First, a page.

After avoiding arbitration with Francisco Cervelli yesterday, the Yankees moved on to settle with strikeout artist Shawn Kelley on a one-year contract. Jerry Crasnick reported the details on Twitter:
Shawn Kelley settles with #yankees for $1.765M, plus $25K bonus for appearing in 55 games.— Jerry Crasnick (@jcrasnick) January 17, 2014
The contract was a little bit more value than MLB Trade Rumors projected; Matt Swartz predicted a $1.5 million contract for Kelley and the Yankees offered a little bit more to avoid the messiness arbitration. It almost entirely negates the $300,000 saved from Swartz's overestimate of Cervelli's contract, but in the grand scheme of things, the extra $265,000 should be chump change for the Yankees.
Despite a 4.39 ERA and 107 ERA-, Kelley was actually far better in 2013 than the statistics indicate. The runs allowed tended to come from relievers following him not doing their job and letting runs score. Meanwhile, Kelley was otherworldly good at stranding runners; just four out of 40 inherited runners scored with Kelley on the mound in relief this year. His terrific strikeout abilities (12.0 K/9, 13th in baseball and better than even David Robertson) came in handy in those situations, as they often prevented batters from even getting sacrifice flies. In a year of dark spots and old players falling apart, Kelley was a rare bright spot: a 29-year-old with major league talent under a few years of arbitration control. He could stand to work on his command somewhat, given his 3.9 BB/9, but bringing Kelley back into the fold is obviously a good move. He very well might serve as D-Rob's setup man this year, and he wouldn't be a bad choice.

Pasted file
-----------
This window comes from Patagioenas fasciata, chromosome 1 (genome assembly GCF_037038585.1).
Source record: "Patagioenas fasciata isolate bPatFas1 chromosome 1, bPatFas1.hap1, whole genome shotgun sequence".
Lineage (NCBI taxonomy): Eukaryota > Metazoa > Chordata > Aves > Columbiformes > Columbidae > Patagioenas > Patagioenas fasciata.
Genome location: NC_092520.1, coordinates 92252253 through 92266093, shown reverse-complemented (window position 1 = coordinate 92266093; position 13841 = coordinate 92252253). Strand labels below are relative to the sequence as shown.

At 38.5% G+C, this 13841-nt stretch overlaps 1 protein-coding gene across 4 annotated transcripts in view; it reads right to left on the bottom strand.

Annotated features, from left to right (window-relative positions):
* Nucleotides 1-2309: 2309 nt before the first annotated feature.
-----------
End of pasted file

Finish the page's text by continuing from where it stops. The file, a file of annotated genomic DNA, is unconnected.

Signing Kelley brings the Yankees' payroll by AAV up to $166,854,547.23. With arbitration cases to settle for David Robertson (update: done), Brett Gardner (update: done), and Ivan Nova (update: done) and pre-arbitration coming for numerous other players like Michael Pineda and David Phelps, the Yankees are far from done settling their team. (The full projected payroll is up to about $183.6 million without bonuses; it's doubtful they finish under $189 million.) Hopefully they'll have a Tanaka to add to the mix by next Friday.